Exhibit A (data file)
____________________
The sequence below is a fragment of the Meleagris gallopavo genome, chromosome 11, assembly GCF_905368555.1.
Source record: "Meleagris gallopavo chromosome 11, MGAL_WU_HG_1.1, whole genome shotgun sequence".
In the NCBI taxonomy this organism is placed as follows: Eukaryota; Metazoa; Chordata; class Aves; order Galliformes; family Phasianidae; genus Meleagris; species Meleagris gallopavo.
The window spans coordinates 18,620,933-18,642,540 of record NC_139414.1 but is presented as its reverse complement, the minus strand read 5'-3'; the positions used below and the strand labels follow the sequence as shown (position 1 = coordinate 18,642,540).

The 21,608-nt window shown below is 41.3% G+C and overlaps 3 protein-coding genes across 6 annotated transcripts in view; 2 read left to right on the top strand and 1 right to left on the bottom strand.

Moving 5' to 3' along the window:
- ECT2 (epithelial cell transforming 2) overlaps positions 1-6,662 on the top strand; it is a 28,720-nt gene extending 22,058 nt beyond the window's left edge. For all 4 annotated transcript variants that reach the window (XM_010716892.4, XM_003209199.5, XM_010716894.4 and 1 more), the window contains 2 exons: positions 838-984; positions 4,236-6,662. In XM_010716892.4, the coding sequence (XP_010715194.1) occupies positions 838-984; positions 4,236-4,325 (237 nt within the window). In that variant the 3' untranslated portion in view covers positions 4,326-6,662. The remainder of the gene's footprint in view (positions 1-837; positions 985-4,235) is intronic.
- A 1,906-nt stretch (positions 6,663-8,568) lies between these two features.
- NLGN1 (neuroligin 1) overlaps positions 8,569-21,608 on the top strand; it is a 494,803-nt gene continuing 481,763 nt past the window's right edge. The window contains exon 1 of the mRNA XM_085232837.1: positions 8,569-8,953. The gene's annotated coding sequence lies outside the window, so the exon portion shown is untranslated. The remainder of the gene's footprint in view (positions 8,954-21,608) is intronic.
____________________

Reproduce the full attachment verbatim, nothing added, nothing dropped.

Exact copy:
The sequence below is a fragment of the Meleagris gallopavo genome, chromosome 11, assembly GCF_905368555.1.
Source record: "Meleagris gallopavo chromosome 11, MGAL_WU_HG_1.1, whole genome shotgun sequence".
In the NCBI taxonomy this organism is placed as follows: Eukaryota; Metazoa; Chordata; class Aves; order Galliformes; family Phasianidae; genus Meleagris; species Meleagris gallopavo.
The window spans coordinates 18,620,933-18,642,540 of record NC_139414.1 but is presented as its reverse complement, the minus strand read 5'-3'; the positions used below and the strand labels follow the sequence as shown (position 1 = coordinate 18,642,540).

The 21,608-nt window shown below is 41.3% G+C and overlaps 3 protein-coding genes across 6 annotated transcripts in view; 2 read left to right on the top strand and 1 right to left on the bottom strand.

Moving 5' to 3' along the window:
- ECT2 (epithelial cell transforming 2) overlaps positions 1-6,662 on the top strand; it is a 28,720-nt gene extending 22,058 nt beyond the window's left edge. For all 4 annotated transcript variants that reach the window (XM_010716892.4, XM_003209199.5, XM_010716894.4 and 1 more), the window contains 2 exons: positions 838-984; positions 4,236-6,662. In XM_010716892.4, the coding sequence (XP_010715194.1) occupies positions 838-984; positions 4,236-4,325 (237 nt within the window). In that variant the 3' untranslated portion in view covers positions 4,326-6,662. The remainder of the gene's footprint in view (positions 1-837; positions 985-4,235) is intronic.
- A 1,906-nt stretch (positions 6,663-8,568) lies between these two features.
- NLGN1 (neuroligin 1) overlaps positions 8,569-21,608 on the top strand; it is a 494,803-nt gene continuing 481,763 nt past the window's right edge. The window contains exon 1 of the mRNA XM_085232837.1: positions 8,569-8,953. The gene's annotated coding sequence lies outside the window, so the exon portion shown is untranslated. The remainder of the gene's footprint in view (positions 8,954-21,608) is intronic.